In the coming years, we also expect to see healthy growth in the volume and frequency of commitments to Funds by sovereign wealth funds and in the use of separate accounts by Investors.4 Preqin estimates show that in 2013 sovereign wealth funds surpassed the $5 trillion mark for total assets under management, a number which is up more than $750 billion from 2012 and nearly $2.5 trillion since 2008. Meanwhile, 19% of Investors surveyed by Preqin currently invest through separate accounts, as opposed to only 7% a year ago. 64% of those surveyed indicated that separate account commitments will become a permanent part of their investing strategy going forward. Thus, including sovereign wealth funds in Facility borrowing bases and single Investor exposure when lending to separate accounts will become increasingly relevant for Lenders going forward.
We project a robust Facility market in 2014 building on the growth and positive momentum experienced in 2013, but with challenges at the margins. We expect the number of Facilities consummated will continue to grow at a solid clip as fundraising improves, the product further penetrates the private equity asset class and a greater number of existing Facilities get refinanced. But we expect that Fund structural evolution, Investor demands and competitive dynamics will continue to challenge Facility structures and ultimately drive Facilities somewhat further down the credit continuum.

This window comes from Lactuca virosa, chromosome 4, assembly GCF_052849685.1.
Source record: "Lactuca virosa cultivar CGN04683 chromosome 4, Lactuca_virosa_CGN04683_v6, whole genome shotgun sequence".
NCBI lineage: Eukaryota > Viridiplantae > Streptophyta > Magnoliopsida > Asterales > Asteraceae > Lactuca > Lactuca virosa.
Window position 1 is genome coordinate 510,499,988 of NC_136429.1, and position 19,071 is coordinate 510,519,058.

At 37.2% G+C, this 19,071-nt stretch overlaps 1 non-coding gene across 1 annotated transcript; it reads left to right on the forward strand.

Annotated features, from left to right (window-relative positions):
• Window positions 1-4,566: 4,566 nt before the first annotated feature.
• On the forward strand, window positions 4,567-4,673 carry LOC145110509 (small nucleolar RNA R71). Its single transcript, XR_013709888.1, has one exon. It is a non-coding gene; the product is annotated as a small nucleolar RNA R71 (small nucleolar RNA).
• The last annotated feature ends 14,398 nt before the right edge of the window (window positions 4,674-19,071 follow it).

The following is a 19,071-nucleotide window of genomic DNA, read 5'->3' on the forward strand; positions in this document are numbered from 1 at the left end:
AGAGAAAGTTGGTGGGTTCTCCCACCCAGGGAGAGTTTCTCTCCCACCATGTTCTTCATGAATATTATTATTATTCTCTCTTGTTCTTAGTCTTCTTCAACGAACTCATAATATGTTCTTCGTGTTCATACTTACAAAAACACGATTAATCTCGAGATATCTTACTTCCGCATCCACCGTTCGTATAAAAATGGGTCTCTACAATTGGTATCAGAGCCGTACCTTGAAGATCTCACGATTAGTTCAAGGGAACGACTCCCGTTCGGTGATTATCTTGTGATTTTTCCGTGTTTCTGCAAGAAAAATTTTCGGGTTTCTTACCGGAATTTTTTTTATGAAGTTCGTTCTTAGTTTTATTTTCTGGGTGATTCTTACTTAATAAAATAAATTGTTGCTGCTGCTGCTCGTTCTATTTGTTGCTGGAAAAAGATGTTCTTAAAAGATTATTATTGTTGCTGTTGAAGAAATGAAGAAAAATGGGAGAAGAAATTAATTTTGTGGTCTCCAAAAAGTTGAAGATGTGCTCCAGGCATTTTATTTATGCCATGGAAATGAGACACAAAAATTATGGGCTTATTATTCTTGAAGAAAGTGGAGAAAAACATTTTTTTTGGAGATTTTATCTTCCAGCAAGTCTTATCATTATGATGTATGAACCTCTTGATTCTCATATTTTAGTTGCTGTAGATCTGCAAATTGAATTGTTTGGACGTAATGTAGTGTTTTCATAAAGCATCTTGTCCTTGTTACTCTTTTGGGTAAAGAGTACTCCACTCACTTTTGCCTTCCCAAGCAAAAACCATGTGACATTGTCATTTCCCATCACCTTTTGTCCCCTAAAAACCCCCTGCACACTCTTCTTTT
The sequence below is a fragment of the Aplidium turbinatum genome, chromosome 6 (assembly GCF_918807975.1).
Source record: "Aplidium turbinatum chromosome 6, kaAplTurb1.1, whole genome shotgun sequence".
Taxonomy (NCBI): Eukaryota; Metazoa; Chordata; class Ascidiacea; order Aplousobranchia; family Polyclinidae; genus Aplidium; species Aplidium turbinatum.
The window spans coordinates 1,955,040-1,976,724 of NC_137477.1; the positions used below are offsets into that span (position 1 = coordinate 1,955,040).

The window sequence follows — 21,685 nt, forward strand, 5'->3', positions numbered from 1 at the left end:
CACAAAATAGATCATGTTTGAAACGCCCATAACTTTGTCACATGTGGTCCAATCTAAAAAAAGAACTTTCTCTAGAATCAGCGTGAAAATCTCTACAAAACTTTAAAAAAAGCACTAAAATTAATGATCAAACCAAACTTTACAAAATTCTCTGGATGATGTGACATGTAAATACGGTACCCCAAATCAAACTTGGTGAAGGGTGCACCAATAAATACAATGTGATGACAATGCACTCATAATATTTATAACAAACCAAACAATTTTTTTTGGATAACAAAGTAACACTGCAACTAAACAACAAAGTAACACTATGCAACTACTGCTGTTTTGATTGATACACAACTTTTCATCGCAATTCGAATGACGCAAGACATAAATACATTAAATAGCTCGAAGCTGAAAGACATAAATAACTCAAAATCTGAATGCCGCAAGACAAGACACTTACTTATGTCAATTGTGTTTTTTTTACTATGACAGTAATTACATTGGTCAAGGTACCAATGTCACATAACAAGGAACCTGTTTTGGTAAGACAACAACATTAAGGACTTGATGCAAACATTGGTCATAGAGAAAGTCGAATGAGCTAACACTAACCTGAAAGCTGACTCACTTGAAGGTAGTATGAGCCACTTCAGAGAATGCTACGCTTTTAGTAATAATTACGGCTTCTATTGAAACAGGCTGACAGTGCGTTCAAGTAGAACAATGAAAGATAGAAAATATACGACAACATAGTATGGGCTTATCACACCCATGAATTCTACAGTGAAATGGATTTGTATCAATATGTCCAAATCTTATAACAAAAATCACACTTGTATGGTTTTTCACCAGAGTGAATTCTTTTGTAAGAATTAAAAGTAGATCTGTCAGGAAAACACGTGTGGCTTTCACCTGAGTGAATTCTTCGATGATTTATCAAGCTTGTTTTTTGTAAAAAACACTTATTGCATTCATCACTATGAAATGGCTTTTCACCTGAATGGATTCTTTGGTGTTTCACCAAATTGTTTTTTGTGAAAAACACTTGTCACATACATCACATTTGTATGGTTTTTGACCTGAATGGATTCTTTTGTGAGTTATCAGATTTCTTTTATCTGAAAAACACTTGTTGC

1 Summer 2013 Market Review, please refer to page 19.
2 For an in-depth review of applying the Liquidity Coverage Ratio to Facilities, please see Mayer Brown’s Legal Update, Capital Commitment Subscription Facilities and the Proposed Liquidity Coverage Ratio, on page 75.
3 For more information about the initial holdings in the Detroit, Michigan bankruptcy proceeding, see Mayer Brown’s Legal Update, Detroit, Michigan, Eligible to File Chapter 9 Bankruptcy, on page 127.
4 For more information regarding separate accounts, please see Mayer Brown’s article, Separate Accounts vs. Commingled Funds: Similarities and Differences in the Context of Credit Facilities, on page 35.